Wordiness, Wordiness, Wordiness List. Absolutely essential = essential aforementioned = DELETE a bigger/greater/higher/larger degree of = more.
Online Free Flash Pageflipper. Sheet-for-Emotions.jpg (JPEG Image, 1700x2200 pixels) - Scaled (29%) Cliche Finder. Larry Ferlazzo’s Websites of the Day… - The Best Online Resources To Teach About Plagiarism.
Plagiarism, I think, can be a tricky concept to help students understand.
I can understand how an English Language Learner in an academic setting might be tempted to copy-and-paste someone else’s work. This is a very short “The Best…” list sharing online resources that my students have found engaging and, I believe, helpful to them “getting it.” (Also, for my purposes, I’ve found the Plagiarism Detector to be a helpful tool to confirm that students are using their own words. Plagium is a similar too). Here are my choices for The Best Online Resources To Teach About Plagiarism (and that are accessible to English Language Learners). Plagiarism is from Acadia University, and should be accessible to Intermediate English Language Learners.
The Monash University Library has an accessible quiz where users have to choose if examples show plagiarism or not. Lycoming College has a simple slideshow on plagiarism. Mt. Academic Integrity is from Ryerson University. Kids' Poetry Page. 9 Journal Writing Tools and Resources. Journal writing tools and resources.
We usually understand a journal to be a place for writing about ourselves, but journals can be used for plenty of other purposes, many of which are especially useful to writers. I’ve had my share of adventures in journal writing. As a teen, I kept a diary. Later, I had a poetry journal. I tried dream journaling, art journaling, and sometimes I keep a gratitude journal. I believe journal writing is a huge boon to writers, especially when we’re not working on a specific project or when we’re looking for our next big project. Today, I’d like to share a few of my favorite journal writing tools and resources. A Place to Create It’s been said a million times: If you want to be a writer, you have to write. What I love best about my journal is that there are no rules. I’ve been poking around the web in search of some of the best tools and resources for journaling with an emphasis on creativity and writing.
Moleskine Journals The Artist’s Way Paper Mate Profile Pens. Creative Writing Prompts…Real Life to Characters. For many writers (like me!)
The beginning of a story is character. Something about a character intrigues me and I find myself wanting to follow them to see what makes them tick. Being a pantser (writing by the seat of my pants) as opposed to a plotter, I meet a character, write to figure out who they are, then keep writing until I discover a character’s story. Many times someone I know inspires me with a quirk or trait, or an idea emerges from a chance meeting with a stranger and my first impression of them. When someone is rude to me, I use that in my writing. Here are some creative writing exercises for you to use to discover some new characters through people you may know.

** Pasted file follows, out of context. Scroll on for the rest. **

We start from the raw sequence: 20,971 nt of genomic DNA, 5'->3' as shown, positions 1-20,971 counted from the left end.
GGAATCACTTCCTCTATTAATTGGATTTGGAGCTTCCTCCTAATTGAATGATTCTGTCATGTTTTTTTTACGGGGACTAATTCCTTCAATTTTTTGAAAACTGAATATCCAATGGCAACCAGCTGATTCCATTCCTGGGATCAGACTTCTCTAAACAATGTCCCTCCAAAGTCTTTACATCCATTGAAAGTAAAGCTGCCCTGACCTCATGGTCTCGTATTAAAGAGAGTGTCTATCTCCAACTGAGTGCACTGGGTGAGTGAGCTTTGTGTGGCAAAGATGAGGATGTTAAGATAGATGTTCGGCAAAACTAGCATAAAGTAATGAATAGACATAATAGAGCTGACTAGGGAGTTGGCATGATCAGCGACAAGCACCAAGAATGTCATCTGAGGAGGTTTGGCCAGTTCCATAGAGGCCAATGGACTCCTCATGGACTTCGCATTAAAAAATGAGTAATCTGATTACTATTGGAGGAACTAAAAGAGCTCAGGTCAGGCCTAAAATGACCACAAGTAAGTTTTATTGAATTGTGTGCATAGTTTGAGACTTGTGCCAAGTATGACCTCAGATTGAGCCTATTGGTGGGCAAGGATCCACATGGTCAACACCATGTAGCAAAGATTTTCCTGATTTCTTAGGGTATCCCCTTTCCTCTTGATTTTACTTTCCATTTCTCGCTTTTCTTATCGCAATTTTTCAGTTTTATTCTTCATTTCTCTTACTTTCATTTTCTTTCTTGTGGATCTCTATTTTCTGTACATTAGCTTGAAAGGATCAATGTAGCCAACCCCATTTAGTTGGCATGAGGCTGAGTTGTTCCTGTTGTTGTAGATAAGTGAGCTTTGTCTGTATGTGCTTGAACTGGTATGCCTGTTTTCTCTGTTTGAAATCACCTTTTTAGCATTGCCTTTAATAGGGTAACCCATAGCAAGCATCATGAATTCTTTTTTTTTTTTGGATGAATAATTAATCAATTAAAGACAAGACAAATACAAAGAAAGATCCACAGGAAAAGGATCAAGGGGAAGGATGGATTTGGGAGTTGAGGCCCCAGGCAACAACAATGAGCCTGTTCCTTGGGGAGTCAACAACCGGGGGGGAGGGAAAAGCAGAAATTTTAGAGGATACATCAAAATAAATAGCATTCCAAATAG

Write about the head of the PTA, or Library Board. Twine: a tool for creating interactive stories. Flavorwire. Earlier this week, we read about plans to turn Moat Brae, the Georgian townhouse in Scotland that inspired JM Barrie’s Peter Pan into a center for children’s literature, which we think sounds like a wonderful idea.
It also doesn’t hurt that Absolutely Fabulous actress Joanna Lumley is the primary advocate and fundraiser behind the project. But more importantly, the project got us thinking about all the real-life places that have inspired some of our favorite works of literature. We’re not talking big cities like New York and LA and their numerous pleasures, which figure in thousands of books, but houses and moors, caves and farmlands hidden away in authors’ hometowns or childhood vacation spots. Of course, some of the mythology of inspiration is always guesswork, but we can’t deny that we feel a little literary tingle when we look at these places. Click through to see our list of ten real life places that inspired literary classics, and let us know any we’ve missed in the comments! General Fiction. Create your own E-Book for your iPad.
Grammar. Word Choice Help. Journaling. Creative writing. Writing Networks. I Write Like. Writing Samples.